Donald Trump stokes terrorism fears, citing refugee ‘disaster’ in Minnesota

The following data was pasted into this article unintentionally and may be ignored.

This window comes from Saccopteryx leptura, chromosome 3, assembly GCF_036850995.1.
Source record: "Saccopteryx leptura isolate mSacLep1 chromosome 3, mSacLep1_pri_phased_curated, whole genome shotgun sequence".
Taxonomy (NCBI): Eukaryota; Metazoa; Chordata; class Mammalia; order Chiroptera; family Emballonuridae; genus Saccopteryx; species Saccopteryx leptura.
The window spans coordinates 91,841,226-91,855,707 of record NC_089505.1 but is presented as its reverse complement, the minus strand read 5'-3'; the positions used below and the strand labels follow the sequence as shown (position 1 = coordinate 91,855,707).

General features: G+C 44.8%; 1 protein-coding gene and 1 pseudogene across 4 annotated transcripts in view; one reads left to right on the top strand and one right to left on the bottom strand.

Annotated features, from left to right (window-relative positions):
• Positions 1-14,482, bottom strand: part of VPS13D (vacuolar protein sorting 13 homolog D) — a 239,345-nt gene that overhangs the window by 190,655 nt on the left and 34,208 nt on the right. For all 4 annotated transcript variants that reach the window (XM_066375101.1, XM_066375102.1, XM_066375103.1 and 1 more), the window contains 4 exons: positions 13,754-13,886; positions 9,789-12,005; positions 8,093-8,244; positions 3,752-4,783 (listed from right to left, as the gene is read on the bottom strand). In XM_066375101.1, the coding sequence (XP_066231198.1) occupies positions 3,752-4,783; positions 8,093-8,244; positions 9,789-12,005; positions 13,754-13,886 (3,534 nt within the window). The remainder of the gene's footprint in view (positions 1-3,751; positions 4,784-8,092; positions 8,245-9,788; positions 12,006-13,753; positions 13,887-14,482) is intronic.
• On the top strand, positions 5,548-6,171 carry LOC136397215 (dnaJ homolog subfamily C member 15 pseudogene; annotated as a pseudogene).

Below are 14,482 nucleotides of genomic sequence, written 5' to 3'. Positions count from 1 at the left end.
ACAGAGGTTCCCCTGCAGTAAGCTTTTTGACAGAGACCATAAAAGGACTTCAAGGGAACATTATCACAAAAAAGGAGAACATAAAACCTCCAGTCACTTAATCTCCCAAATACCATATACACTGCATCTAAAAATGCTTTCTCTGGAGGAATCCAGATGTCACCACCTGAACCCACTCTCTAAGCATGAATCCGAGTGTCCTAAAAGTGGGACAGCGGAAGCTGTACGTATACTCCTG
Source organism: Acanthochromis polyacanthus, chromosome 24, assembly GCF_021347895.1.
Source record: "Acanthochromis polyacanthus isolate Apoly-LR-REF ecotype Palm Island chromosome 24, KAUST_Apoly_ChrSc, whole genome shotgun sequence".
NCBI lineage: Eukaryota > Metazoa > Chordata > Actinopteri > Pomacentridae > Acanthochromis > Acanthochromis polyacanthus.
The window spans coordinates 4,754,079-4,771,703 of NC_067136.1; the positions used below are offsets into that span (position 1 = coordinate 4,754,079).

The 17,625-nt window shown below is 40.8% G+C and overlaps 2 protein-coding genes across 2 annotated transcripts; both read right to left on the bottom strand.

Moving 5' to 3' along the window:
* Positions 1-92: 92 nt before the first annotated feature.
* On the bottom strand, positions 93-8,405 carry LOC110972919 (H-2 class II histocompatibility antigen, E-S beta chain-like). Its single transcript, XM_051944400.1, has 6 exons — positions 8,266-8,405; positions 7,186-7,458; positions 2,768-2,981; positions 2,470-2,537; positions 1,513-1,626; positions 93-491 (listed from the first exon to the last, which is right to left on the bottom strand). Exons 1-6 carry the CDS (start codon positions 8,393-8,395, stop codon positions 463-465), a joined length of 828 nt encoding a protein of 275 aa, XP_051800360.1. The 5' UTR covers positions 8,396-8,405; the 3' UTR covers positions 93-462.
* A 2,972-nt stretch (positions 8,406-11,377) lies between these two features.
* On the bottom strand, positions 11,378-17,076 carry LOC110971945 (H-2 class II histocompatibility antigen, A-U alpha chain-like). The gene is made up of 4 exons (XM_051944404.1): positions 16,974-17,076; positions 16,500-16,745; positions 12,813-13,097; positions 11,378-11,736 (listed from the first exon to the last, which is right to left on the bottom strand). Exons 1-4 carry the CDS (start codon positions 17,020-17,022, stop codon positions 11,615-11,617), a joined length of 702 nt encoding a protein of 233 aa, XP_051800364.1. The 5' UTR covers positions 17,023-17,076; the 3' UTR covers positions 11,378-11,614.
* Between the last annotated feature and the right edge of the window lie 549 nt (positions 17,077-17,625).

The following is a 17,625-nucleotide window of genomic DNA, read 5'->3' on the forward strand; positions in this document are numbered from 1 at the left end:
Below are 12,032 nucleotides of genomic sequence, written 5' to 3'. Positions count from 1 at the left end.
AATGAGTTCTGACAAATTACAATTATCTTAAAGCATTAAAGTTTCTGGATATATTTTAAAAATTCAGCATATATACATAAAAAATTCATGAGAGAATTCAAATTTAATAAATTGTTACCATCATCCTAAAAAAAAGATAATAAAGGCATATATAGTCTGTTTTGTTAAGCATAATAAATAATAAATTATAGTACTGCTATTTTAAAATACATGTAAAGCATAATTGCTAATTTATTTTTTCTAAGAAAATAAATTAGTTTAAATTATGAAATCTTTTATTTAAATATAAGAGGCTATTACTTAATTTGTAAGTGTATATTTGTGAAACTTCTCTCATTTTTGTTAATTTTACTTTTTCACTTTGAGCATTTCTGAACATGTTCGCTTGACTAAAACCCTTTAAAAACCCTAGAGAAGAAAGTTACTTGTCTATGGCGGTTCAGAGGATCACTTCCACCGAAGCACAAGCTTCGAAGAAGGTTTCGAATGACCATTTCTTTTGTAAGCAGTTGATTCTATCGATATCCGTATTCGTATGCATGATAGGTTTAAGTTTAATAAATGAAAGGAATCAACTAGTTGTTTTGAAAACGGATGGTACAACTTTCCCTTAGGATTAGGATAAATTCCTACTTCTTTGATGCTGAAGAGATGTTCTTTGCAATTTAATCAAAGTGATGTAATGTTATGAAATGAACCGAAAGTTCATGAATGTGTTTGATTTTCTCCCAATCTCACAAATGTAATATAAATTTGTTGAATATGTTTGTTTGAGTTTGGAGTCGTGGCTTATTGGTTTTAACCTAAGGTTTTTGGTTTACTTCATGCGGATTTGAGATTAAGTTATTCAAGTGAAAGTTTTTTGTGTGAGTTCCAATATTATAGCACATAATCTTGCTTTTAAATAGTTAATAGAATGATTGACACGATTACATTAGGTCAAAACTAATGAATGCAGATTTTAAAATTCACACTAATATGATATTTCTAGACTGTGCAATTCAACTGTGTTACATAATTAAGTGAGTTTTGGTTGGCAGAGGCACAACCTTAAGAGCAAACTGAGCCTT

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Eleven months after Donald Trump stunned the world by calling for a ban on Muslims entering the United States, he is stoking fears of terrorism anew with provocative rhetoric that stops just short of the religious bias that he championed after the Paris and San Bernardino attacks. At an airport rally Sunday in Minneapolis, Trump said Minnesota had suffered a "disaster" as tens of thousands of Somali immigrants, some of them war refugees, had settled in the state over the last few decades. "To be a rich nation, we must also be a safe nation, and you know what's going on there," he told the crowd. "Oh, Minnesota. Oh, Minnesota. You know what's going on. You know what I'm talking about. Do you know what I'm talking about? Oh, be politically correct. Just nod. Quietly nod. The whole world knows what's happening in Minnesota." Trump then criticized Hillary Clinton for supporting the admission of Syrian refugees to the United States, drawing a roar of boos for his Democratic rival. "She wants virtually unlimited immigration and refugee admissions from the most dangerous regions of the world to come into our country, and to come into Minnesota, and you know better than anybody," he said. "Her plan will import generations of terrorism, extremism and radicalism into your schools and throughout your communities. You already have it. When I'm elected president, we will suspend the Syrian refugee program and we will keep radical Islamic terrorists the hell out of our country." It was one of Trump's biggest applause lines in the final weekend of his campaign at rallies in North Carolina, Michigan and other states, and it drew thunderous chants of "USA, USA." Trump said Minnesota had seen first-hand the problems caused by "faulty refugee vetting, with large numbers of Somali refugees coming into your state without your knowledge, without your support or approval." Syrian refugees are subjected to more intense vetting than other immigrants, with multiple federal agencies investigating their background before they are admitted to the U.S. Church groups have helped many of them integrate into American society. Offering no evidence, Trump said some Somali refugees in Minnesota had joined the Islamic State terrorist group and spread "their extremist views all over our country and all over the world." "Honestly, it's hard to believe," he said. "Everybody's reading about the disaster taking place in Minnesota.... You don't even have the right to talk about it. You don't even know who's coming in. You have no idea. You'll find out." Trump mentioned the September stabbing of 10 people at a mall in St. Cloud, Minn., by a suspect who is the son of Somali refugees. He said his administration would not allow refugees to settle anywhere without the community's approval. Trump has never renounced his proposed Muslim ban, which is still posted on his website, but has modified his language in discussing it. At a rally Sunday night outside Detroit, he said he would "pause admissions from terror-prone regions of the world" until protections against terrorism are tightened Khizr Khan's voice was slow and deliberate, just like it was months ago when he captivated the Democratic convention with the story of his son, a Muslim American soldier who died serving in Iraq. And just like before, when he asked whether Donald Trump had read the U.S. Constitution, he had more questions for the Republican nominee on Sunday night when he appeared with Democratic nominee Hillary Clinton. "Donald Trump, would my son, Capt. Humayun Khan, have a place in your America? Would Muslims have a place in your America? Would Latinos have a place in your America? Would African Americans have a place in your America? Would anyone who isn’t like you have a place in your America?" The crowd was silent, then roared when Khan delivered his denouement. "Thankfully, Donald Trump, this isn’t your America," he said. Khan's presence two days before the election is a reminder of one of the campaign's lowest moments for Trump, who responded to the convention speech by criticizing Khan and his wife. More recently, Khan has campaigned for Clinton in his home state in Virginia. He introduced her in Manchester, N.H., as someone who would "preserve fundamental American values." When Clinton took the podium, she thanked Khan for his support and made a nod toward the difficult task of mending fences after a divisive presidential campaign. "We will have some work to do to bring about healing and reconciliation after this election," she said. Clinton is more popular than Trump in polls, but her favorability rating remains underwater. In the final days before the election, she's repeatedly emphasized the high stakes of the campaign. "Although my name and my opponent's name might be on the ballot on Tuesday, what's really on the ballot is what kind of country we want for our children and our grandchildren,” she said. Hours after the FBI affirmed that Hillary Clinton would not be prosecuted for her private email server, Donald Trump said rank-and-file agents "won't let her get away with her terrible crimes." At a rally Sunday night in this Detroit suburb, Trump cast doubt on the thoroughness of the FBI's review of emails that Clinton advisor Huma Abedin kept on a computer belonging to her estranged husband, Anthony Weiner, the disgraced former New York congressman. "You can't review 650,000 new emails in eight days," Trump told a rowdy crowd of thousands at an outdoor amphitheater. "You can't do it, folks. Hillary Clinton is guilty. She knows it. The FBI knows it. The people know it. And now, it's up to the American people to deliver justice at the ballot box on Nov. 8." The crowd repeatedly broke into loud chants of "Lock her up!" as Trump pounded Clinton for using a private email system when she was secretary of State. Michigan was the third of five states where the Republican presidential nominee was campaigning Sunday. Clinton leads in Michigan polls, but is concerned enough about her standing here that she plans to campaign outside Grand Rapids on Monday. Trump hopes that Michigan's white blue-collar voters will propel him to an improbable victory here that could block Clinton's path to the White House. "We're going to stop the jobs from going to Mexico and China and all over the world," Trump told the crowd in Sterling Heights. "We're going to make Michigan into the manufacturing hub of the world once again and no politician will do that. They don't have a clue." Trump criticized Ford, Chrysler and other companies for their manufacturing in Mexico and other countries. "It's not going to happen if I'm president, believe me," Trump said. Trump also promised to end the "nightmare of violence" caused by immigrants in the country illegally. "Keep 'em out!" a man hollered from the audience.